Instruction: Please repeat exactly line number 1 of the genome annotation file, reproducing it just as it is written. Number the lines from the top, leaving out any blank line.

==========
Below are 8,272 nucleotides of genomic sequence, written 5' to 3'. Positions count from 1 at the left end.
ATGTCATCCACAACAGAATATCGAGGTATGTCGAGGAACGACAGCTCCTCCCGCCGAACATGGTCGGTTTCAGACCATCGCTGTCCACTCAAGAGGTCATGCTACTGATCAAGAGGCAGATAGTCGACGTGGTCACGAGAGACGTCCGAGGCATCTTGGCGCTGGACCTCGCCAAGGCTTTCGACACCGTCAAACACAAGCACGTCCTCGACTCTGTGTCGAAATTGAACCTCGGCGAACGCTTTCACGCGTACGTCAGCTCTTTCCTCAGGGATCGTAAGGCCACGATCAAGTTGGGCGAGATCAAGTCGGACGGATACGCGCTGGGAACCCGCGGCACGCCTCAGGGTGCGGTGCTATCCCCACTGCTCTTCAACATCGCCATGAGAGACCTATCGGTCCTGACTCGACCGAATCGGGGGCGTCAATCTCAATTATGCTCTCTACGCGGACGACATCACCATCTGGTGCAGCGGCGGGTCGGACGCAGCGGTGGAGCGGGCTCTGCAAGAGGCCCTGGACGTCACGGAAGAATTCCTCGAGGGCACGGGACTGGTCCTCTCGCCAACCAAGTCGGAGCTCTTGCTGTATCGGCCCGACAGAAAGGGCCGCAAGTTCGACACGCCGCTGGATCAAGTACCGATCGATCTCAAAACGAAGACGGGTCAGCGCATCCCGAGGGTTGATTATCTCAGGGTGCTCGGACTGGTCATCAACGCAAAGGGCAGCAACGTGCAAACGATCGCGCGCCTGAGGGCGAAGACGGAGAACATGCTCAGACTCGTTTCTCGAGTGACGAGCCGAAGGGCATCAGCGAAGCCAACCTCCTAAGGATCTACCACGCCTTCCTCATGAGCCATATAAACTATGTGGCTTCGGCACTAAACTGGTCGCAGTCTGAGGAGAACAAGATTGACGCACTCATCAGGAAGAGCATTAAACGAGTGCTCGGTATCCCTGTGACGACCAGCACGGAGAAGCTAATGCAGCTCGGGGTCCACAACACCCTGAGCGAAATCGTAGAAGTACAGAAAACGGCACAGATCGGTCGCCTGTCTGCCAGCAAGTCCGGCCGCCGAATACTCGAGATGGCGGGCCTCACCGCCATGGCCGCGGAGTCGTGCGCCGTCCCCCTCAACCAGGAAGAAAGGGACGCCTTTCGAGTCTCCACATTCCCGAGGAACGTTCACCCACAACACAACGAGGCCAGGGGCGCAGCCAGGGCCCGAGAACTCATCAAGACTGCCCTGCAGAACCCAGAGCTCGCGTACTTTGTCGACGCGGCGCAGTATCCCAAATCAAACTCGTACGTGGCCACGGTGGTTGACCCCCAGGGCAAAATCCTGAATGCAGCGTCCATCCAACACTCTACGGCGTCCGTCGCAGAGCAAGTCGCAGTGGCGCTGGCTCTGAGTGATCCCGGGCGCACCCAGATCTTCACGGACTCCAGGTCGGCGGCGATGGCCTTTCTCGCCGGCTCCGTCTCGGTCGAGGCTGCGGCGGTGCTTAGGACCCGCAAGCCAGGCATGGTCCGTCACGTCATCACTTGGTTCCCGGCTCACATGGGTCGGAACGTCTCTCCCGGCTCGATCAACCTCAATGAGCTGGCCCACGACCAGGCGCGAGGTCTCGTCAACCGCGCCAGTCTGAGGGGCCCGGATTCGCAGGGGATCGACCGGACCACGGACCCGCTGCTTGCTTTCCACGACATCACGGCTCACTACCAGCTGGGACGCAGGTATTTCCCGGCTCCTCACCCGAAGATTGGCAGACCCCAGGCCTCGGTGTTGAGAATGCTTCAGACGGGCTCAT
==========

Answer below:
Below are 8,272 nucleotides of genomic sequence, written 5' to 3'. Positions count from 1 at the left end.